Councillors finally agree policy to halt excessive amount of student housing
After almost four years of work by a cross party group of councillors, Bristol City Council approved a new housing planning policy in November which will allow the council to restrict the proportion of shared houses in areas of the city.
The policy was arrived at by a group of cross-party councillors including Clive Stevens (Green) Anthony Negus (Lib Dem), Mark Weston (Con) and Labour's Paul Smith and Nicola Beech.
Councillor for Cotham, Anthony Negus said: “Following my crucial council motion on student mitigation I’ve led the lobbying that’s produced an enhanced and clear Supplementary Planning Document that will control concentrations of Houses of Multiple Occupation (HMOs) in our communities. The system, particularly the dysfunctionality around Planning and Licensing, requires constant watchfulness.”
The news was welcomed by Action for Balanced Communities (ABC), an initiative formed in 2015 by residents groups to respond to the impact of rapid university expansion on their communities. ABC worked with Cllr Stevens and others to demonstrate flaws with planning rules and helped them develop the details of the policy.
The policy will restrict the proportion of shared houses (HMOs) in parts of Bristol, setting a threshold of 10%. If approved, new HMO developments in areas of Cotham, Clifton Down, Redland and other HMO hotspots would be refused permission except in exceptional circumstances. The policy was proposed in response to a rapid expansion of HMOs in recent years to meet growing student numbers, which has restricted the supply of other types of homes and sometimes caused friction between long-term residents and students in parts of the city.
The policy also sets higher quality guidelines for HMOs in a bid to improve conditions, setting higher standards for room sizes, sound insulation and bin and bike storage.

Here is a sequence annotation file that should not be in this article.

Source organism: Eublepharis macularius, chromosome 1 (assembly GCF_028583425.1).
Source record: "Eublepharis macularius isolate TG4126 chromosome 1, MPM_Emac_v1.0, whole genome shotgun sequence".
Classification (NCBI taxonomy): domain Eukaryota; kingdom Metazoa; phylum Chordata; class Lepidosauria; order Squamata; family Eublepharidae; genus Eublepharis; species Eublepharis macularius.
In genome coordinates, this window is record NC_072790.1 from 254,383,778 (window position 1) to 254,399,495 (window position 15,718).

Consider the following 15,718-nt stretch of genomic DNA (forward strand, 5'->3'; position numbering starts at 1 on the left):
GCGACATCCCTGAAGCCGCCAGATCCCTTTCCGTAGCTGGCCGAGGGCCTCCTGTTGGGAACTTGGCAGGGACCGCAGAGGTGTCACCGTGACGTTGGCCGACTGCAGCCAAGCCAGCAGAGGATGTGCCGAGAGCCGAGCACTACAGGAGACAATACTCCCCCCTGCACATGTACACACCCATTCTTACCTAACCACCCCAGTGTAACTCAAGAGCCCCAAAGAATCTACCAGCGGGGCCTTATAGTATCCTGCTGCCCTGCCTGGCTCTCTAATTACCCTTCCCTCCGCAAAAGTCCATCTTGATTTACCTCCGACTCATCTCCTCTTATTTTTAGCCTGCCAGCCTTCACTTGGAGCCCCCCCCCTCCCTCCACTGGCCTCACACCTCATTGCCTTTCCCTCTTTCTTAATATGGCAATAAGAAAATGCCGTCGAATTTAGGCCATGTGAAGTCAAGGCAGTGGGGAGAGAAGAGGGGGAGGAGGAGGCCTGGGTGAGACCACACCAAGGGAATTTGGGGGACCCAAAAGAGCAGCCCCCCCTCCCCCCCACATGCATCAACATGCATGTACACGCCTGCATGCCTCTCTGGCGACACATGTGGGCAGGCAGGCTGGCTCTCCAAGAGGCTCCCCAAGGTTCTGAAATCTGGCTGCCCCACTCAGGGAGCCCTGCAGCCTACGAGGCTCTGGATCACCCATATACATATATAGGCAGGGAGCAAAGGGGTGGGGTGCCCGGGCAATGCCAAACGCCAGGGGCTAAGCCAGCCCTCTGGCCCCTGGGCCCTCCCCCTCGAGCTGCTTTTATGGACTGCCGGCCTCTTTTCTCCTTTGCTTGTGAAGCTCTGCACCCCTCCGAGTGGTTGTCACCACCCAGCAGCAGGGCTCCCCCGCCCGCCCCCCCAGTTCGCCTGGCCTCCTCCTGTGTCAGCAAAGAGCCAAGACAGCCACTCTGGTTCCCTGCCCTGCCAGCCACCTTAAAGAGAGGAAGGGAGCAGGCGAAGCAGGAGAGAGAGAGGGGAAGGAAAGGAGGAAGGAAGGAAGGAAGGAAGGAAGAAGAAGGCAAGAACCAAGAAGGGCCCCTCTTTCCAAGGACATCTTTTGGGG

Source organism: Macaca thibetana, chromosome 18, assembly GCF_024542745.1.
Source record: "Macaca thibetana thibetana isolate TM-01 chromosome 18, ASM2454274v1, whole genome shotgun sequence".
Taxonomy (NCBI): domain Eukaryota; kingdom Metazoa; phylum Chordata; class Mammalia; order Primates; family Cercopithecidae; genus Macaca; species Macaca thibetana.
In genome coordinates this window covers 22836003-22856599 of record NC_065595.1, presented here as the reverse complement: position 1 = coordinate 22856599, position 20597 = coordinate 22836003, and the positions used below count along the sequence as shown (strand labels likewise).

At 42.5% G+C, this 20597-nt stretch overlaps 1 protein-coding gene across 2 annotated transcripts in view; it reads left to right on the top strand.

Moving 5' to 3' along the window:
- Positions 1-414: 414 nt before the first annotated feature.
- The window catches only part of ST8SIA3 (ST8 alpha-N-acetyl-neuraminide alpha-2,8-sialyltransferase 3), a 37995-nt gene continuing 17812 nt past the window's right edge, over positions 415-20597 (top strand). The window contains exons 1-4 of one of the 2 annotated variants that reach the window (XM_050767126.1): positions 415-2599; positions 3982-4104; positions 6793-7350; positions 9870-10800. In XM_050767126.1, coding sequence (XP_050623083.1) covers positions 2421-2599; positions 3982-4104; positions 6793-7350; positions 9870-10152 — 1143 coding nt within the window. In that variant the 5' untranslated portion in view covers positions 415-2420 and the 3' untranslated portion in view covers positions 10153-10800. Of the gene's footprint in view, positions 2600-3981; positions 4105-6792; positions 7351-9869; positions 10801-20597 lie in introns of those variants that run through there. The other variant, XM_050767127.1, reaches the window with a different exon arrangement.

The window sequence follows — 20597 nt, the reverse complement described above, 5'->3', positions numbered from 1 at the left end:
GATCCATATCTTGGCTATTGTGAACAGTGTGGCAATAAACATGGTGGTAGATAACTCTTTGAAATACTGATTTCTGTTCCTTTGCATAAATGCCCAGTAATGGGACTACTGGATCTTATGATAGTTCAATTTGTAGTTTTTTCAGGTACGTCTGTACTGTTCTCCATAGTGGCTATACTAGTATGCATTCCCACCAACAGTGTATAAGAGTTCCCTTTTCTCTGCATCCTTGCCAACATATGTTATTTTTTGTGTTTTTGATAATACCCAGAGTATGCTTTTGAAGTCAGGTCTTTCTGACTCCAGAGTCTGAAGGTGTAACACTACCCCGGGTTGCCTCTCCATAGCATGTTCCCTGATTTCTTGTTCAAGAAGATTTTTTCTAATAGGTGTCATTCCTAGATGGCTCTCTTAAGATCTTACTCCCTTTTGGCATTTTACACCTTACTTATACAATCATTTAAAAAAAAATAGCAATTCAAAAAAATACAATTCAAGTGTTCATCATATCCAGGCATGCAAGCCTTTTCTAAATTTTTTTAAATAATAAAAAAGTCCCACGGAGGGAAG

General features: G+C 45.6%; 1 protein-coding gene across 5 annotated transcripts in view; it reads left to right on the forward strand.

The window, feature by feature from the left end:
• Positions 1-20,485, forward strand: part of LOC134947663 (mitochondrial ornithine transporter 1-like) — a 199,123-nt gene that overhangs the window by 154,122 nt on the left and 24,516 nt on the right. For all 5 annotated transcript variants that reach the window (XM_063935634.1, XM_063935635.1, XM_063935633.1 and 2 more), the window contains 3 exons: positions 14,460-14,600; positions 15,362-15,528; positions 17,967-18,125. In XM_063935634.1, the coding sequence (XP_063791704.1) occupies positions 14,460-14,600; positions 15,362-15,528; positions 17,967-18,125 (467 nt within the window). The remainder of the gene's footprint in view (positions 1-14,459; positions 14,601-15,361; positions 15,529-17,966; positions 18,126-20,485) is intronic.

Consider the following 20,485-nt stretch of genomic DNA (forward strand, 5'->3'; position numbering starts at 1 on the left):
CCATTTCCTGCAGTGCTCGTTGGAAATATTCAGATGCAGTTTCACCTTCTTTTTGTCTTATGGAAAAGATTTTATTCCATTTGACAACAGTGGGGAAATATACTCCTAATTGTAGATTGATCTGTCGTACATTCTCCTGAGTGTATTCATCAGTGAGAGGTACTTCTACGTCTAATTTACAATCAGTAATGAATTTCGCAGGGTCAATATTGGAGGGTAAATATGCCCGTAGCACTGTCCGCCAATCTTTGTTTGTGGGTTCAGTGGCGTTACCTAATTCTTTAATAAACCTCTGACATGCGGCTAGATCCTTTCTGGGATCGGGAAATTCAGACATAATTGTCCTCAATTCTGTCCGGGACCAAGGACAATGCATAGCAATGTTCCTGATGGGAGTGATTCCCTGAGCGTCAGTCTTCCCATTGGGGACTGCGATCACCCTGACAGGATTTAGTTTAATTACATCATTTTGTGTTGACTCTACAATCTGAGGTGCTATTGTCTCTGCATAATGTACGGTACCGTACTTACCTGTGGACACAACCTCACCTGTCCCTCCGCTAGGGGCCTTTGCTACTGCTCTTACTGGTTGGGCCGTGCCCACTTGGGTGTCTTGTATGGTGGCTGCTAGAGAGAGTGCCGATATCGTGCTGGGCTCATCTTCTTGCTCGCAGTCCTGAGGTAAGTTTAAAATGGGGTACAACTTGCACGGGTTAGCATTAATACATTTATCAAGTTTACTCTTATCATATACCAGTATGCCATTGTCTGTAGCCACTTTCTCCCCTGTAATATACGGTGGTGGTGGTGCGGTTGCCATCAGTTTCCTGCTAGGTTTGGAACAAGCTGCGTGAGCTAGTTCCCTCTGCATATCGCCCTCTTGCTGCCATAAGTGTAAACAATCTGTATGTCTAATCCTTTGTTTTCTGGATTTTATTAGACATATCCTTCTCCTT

Cllr Stevens said: “Way back in January 2017 I spoke at a Council meeting about how the unmanaged growth of Bristol’s universities (especially University of Bristol) was affecting our city’s housing market and thus the high rent and poor quality of accommodation suffered by students and others. Not enough halls of residence means too many conversions of homes into HMOs, making it harder for everyone else to find accommodation. And in parts of Bristol an over-concentration of HMOs has also created conflict between long-term residents and students and led to complaints over noise and waste.
“I think it will lead to a more balanced housing mix in Bristol that works for local residents, students and others.”
Caroline Dix, chair of ABC Bristol said: “The HMO SPD is the culmination of five years of hard work by the residents’ associations represented by ABC and is a real step forward for communities throughout the city – it will make a difference to so many residents in the long term. With protection from an unchecked spread of HMOs and limitations on numbers in any area, more homes will be available for families and couples and the negative impacts on communities of having high density clusters of HMOs will be reduced.
“Although this doesn’t stop the harm in areas of the city that are already oversaturated with HMOs, it has firmly put the brakes on the situation getting any worse. ”